Importantly, no significant differences were found between behavioral control and either vehicle-treated late postpartum female group, in any maternal behavior measured (Mann-Whitney U tests: all Ps=ns; Figures and , ).
Demonstration of regional specificity
Females with infusion sites that bilaterally targeted control structures outside of the mPOA did not show any change in maternal behavior after bupivacaine or saline infusions (dorsal, n=7; rostral, n=2; lateral n=3; and caudal to the mPOA, n=3). In particular, neither bupivacaine nor saline infusion into adjacent dorsal sites to the mPOA had any effect on the expression of early and late maternal behavior (Wilcoxon’s matched pairs signed-ranks tests: N=7, all Ps=ns; and ). Moreover, the maternal behavior of these anatomical control females was not different from that of behavioral control females (Mann-Whitney U tests: all Ps=ns; and ).
Figure 4 Effect of transient inactivation of dorsal sites to the mPOA on median ± SIQR number of active maternal responses over a 30 min-behavioral test. No significant differences in early and/or late postpartum maternal behavior were found in females (more ...) Locomotor activity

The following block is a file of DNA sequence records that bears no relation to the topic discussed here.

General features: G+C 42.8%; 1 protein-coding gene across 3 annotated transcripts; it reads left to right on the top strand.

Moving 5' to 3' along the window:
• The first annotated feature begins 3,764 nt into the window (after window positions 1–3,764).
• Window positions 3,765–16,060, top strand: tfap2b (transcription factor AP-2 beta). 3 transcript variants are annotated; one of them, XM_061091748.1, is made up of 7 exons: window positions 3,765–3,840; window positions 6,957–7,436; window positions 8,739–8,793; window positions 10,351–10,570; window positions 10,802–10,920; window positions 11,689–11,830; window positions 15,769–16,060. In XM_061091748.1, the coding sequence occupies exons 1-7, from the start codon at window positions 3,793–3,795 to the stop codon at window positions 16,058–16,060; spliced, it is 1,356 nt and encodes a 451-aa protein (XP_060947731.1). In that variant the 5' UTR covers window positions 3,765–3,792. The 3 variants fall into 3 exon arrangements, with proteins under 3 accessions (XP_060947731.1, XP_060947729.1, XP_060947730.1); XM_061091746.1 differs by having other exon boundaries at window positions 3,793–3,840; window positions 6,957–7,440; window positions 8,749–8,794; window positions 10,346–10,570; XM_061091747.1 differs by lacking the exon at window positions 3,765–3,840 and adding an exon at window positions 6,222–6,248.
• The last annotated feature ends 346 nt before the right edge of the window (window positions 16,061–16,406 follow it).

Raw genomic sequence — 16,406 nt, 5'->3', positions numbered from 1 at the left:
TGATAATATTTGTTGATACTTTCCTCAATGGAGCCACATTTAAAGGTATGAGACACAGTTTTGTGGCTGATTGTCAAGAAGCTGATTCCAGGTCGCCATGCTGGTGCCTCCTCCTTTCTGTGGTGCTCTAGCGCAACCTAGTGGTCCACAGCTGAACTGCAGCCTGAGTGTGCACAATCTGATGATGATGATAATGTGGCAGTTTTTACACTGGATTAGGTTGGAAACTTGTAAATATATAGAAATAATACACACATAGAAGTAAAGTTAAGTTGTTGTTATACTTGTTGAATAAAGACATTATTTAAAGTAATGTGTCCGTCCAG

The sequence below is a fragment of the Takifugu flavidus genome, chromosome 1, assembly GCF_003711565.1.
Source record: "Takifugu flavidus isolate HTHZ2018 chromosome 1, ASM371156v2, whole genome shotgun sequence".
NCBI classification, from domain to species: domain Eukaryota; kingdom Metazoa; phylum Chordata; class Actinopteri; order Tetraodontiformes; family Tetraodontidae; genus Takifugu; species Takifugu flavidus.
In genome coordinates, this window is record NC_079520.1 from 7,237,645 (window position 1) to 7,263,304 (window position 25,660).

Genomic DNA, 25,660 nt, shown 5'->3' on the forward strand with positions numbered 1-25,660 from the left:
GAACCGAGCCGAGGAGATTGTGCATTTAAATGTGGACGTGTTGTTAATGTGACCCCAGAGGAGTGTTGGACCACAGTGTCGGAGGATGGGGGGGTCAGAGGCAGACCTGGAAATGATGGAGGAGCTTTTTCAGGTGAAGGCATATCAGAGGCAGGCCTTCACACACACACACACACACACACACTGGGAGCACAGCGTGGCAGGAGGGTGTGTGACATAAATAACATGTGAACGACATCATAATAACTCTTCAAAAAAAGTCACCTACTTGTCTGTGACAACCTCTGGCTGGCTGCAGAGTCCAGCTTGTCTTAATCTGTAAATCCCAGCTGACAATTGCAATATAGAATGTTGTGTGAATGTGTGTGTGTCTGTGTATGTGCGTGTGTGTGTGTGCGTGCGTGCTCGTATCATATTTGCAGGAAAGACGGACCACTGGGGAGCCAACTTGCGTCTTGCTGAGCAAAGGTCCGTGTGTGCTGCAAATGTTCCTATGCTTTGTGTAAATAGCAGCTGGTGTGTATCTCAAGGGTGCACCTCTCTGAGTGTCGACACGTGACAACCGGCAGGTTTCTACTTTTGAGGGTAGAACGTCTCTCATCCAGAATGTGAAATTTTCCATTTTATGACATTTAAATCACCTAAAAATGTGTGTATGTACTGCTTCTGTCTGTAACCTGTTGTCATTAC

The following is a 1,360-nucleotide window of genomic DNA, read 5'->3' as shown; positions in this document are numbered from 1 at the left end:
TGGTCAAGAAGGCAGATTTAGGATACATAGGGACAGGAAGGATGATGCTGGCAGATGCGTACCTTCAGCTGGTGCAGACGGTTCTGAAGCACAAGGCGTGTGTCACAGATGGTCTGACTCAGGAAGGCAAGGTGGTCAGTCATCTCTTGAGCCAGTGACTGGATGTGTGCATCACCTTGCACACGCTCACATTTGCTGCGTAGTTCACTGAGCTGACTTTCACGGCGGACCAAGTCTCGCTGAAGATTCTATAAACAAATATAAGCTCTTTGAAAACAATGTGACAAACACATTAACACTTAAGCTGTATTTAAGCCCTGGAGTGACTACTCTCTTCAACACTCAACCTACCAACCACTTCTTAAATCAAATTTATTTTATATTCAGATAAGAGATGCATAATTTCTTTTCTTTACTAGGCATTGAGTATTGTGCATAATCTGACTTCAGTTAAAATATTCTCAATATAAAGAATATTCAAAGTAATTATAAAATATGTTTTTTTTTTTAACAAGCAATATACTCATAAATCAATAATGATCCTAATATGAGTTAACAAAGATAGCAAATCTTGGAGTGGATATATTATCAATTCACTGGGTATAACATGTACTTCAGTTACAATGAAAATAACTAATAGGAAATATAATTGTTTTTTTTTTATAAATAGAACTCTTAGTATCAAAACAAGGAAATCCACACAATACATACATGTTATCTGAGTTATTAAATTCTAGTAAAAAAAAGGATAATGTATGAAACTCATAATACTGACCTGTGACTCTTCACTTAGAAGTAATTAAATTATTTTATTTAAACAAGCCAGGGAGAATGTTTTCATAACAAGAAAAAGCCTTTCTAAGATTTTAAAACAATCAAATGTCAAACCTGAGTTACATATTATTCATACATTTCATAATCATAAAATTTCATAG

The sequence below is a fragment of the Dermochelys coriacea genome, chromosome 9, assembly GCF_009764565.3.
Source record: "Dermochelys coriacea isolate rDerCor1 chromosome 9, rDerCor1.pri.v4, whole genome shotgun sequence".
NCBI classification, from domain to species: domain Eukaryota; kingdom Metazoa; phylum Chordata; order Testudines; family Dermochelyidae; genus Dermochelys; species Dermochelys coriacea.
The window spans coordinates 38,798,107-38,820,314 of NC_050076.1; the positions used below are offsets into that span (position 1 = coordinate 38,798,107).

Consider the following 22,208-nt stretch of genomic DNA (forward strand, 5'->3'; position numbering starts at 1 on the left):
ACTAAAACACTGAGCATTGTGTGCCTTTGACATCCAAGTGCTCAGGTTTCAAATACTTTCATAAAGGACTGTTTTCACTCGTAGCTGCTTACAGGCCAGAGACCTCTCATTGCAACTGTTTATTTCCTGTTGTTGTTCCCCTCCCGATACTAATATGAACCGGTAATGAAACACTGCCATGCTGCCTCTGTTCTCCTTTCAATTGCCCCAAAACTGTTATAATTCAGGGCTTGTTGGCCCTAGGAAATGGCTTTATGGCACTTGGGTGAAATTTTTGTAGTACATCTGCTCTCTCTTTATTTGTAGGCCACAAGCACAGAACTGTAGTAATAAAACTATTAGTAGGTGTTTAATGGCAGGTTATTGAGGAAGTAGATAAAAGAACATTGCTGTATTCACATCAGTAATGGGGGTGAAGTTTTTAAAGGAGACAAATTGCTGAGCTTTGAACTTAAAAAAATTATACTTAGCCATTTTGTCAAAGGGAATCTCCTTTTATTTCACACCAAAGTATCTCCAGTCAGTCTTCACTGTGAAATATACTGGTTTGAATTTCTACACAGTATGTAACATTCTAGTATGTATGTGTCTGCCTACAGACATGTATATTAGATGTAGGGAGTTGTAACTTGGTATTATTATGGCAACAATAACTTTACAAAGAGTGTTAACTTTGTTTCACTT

Home cage activity, including general exploration and self grooming did not differ both within and between groups (all Ps=ns, data not shown). Moreover, mPOA inactivation did not alter the locomotor activity of postpartum females relative to vehicle treatment, measured in the automated apparatus (time by treatment interaction: F (11, 77) = 0.2684, P=ns; ).
Figure 5 A. Locomotor activity (mean ± SEM) graphed in 5-min intervals over a 60min-test session for postpartum females with bilateral infusions of either 2% bupivacaine or vehicle into the mPOA. B. Schematic representation, based on the microscopic analysis (more ...)
In summary, inactivation of dorsal, lateral, anterior or posterior structures to the mPOA was ineffective in affecting maternal behavior, thereby confirming spatial specificity. Saline injections within mPOA had no effect indicating that neuronal inactivation, not mechanical or osmotic effects of drug injection, affected expression of maternal behavior in postpartum females. Moreover, that fact that saline infusions did not produce any behavioral effects even when preceded by one or two bupivacaine injections - while bupivacaine injections continued to have behavioral effects — shows that the target tissue remains stable over multiple injections. Unilateral mPOA inactivation was also without behavioral effect. Thus, the above described changes in maternal behavior produced by bupivacaine infusion into the mPOA are mainly due to effects within and not beyond mPOA.